Further, K.S.A. 2002 Supp. 44-511(a)(1) defines "money" as the gross payment by the employer (Farmers) but states that it shall not include "benefits received by the employee from the employer or any other source."

And K.S.A. 2002 Supp. 44-511(a)(2) specifically lists the types of payments which are included within the definition of "additional compensation": tips from customers; cash bonuses; board and lodging; the cash value for services compensated in a medium other than money; life, health, and accident insurance; and contributions to an employee's pension and profit-sharing plan. Significantly, payments for sick leave and vacation benefits are not identified.

Finally, K.S.A. 2002 Supp. 44-511(b)(8) provides:

"In determining an employee's average gross weekly wage with respect to the employer against whom claim for compensation is made, no money or additional compensation paid to or received by the employee from such employer, or from any source other than from such employer, shall be included as wages, except as provided in this section. No wages, other compensation or benefits of any type, except as provided in this section, shall be considered or included in determining the employee's average gross weekly wage." (Emphasis added.) K.S.A. 2002 Supp. 44-511(b)(8).

In Bohanan v. U.S.D. No. 260, 24 Kan. App. 2d 362, 947 P.2d 440 (1997), claimant had worked for the school district for 25 years at the time of her work-related accident; she was given an accommodated job, which was eliminated at the end of the school year.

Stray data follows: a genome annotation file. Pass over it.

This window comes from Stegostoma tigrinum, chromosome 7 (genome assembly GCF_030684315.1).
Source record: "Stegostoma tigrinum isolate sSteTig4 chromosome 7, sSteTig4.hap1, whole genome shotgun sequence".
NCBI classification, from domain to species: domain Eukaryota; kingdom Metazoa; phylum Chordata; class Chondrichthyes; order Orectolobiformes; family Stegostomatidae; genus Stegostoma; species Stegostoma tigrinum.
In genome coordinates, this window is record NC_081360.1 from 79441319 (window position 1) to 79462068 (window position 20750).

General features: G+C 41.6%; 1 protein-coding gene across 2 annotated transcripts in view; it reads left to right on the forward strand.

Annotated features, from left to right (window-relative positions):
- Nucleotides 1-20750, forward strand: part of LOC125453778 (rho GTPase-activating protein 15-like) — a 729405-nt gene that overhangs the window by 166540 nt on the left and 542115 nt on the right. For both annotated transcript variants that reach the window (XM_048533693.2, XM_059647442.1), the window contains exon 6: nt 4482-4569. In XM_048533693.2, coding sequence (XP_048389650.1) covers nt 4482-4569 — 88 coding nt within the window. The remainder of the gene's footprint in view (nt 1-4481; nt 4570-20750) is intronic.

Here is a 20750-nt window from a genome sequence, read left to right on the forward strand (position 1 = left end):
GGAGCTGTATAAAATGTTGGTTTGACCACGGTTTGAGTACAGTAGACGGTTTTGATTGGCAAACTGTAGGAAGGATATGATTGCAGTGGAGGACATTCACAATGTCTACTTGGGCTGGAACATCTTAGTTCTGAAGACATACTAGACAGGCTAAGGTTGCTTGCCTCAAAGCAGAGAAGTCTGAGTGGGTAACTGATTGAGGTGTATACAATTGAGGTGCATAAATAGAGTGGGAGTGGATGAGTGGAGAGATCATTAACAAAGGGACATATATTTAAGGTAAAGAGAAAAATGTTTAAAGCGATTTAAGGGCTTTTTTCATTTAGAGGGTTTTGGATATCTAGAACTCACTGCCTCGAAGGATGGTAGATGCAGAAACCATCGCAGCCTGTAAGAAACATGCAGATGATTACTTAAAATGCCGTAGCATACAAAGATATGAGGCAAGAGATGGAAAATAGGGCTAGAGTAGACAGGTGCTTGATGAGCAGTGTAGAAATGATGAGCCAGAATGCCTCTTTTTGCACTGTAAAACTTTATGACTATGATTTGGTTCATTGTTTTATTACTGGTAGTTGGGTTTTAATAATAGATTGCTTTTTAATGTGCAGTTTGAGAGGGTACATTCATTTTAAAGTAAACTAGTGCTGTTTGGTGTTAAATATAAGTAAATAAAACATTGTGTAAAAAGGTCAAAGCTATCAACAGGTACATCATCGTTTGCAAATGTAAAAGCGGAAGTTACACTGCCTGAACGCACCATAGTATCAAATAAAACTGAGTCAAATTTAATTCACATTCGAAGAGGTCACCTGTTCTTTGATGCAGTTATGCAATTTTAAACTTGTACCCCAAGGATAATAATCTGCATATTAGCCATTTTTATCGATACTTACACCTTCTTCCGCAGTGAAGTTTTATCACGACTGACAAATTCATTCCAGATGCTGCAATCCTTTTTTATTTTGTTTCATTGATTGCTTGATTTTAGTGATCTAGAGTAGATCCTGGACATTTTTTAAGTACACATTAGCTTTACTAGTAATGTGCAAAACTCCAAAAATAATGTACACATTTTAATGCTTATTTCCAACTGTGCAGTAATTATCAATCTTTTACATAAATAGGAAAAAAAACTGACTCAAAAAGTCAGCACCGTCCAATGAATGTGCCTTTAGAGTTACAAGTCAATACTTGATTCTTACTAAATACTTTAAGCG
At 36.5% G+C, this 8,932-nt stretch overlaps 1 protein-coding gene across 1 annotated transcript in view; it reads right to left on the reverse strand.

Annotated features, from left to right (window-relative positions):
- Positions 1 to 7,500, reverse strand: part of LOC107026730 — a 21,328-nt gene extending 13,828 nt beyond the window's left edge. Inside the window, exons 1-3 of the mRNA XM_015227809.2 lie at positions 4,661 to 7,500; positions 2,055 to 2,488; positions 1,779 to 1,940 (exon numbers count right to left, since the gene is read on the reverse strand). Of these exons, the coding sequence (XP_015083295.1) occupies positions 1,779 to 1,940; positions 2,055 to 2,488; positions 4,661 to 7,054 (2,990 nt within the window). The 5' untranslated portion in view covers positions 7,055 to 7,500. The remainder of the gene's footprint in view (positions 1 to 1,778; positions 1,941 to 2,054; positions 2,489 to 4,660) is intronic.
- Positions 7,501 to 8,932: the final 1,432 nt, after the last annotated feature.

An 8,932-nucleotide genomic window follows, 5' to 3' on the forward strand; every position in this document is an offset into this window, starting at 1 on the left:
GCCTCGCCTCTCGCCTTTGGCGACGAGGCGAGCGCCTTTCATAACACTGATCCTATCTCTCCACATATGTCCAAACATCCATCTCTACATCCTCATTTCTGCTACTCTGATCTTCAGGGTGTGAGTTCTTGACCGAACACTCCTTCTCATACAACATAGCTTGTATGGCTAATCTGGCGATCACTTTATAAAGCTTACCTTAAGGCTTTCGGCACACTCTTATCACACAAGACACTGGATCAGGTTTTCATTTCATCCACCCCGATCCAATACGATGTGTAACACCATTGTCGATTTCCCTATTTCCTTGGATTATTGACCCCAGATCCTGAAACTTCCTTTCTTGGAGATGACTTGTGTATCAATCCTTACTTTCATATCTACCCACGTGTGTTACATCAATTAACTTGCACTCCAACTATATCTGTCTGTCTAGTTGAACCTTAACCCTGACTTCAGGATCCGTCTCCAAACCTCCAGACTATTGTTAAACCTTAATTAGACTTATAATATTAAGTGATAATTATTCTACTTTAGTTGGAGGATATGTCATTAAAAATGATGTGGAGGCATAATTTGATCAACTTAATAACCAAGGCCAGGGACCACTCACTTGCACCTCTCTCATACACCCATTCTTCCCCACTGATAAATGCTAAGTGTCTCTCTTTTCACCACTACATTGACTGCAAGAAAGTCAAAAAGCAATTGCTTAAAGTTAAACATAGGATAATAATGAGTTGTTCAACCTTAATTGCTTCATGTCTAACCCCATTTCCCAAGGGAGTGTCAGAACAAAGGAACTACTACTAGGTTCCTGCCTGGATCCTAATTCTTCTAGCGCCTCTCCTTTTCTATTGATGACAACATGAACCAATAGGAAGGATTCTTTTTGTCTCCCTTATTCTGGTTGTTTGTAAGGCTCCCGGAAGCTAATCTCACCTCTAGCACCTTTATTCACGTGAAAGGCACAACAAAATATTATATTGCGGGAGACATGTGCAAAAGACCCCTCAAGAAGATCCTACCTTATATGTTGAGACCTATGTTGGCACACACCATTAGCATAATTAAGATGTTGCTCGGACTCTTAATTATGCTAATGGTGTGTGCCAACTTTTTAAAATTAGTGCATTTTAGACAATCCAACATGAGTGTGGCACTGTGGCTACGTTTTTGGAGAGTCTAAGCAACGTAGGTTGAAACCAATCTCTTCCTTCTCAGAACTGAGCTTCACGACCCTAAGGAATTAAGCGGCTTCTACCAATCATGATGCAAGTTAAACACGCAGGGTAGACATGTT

On appeal, Bohanan argued the Board erred by not including the value of her vacation and sick leave benefits in calculating her preinjury average weekly wage. We held the terms "wage," "additional compensation," and "money" as defined in 44-511(a) did not include pay for vacation and sick leave; we concluded the Board did not err in its calculations. 24 Kan. App. 2d at 374-76.

The provisions in K.S.A. 2002 Supp. 44-511(a) and (b) do not differentiate between the compensation of average weekly wage for preinjury and postinjury wages. Accordingly, the reasoning of Bohanan applies to the present case. See also Osmundson v. Sedan Floral, Inc., 10 Kan. App. 2d 261, 697 P.2d 85 (1985), where the issue was whether claimant was "employed" by the employer during the 13 weeks he received unemployment compensation. We answered in the negative, ruling that "employed" means the time the worker is employed and on the job. 10 Kan. App. 2d at 265.

Here, Fuller was not "on the job" during the 20 hours per week she collected sick leave and vacation benefits due to her permanent restrictions. Fuller simply had no work to perform during those 20 hours per week she was not rendering any services for Farmers.

Reversed and remanded with directions to exclude the payment of vacation and sick leave benefits from the computation of Fuller's average weekly wage.


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Updated: January 16, 2004.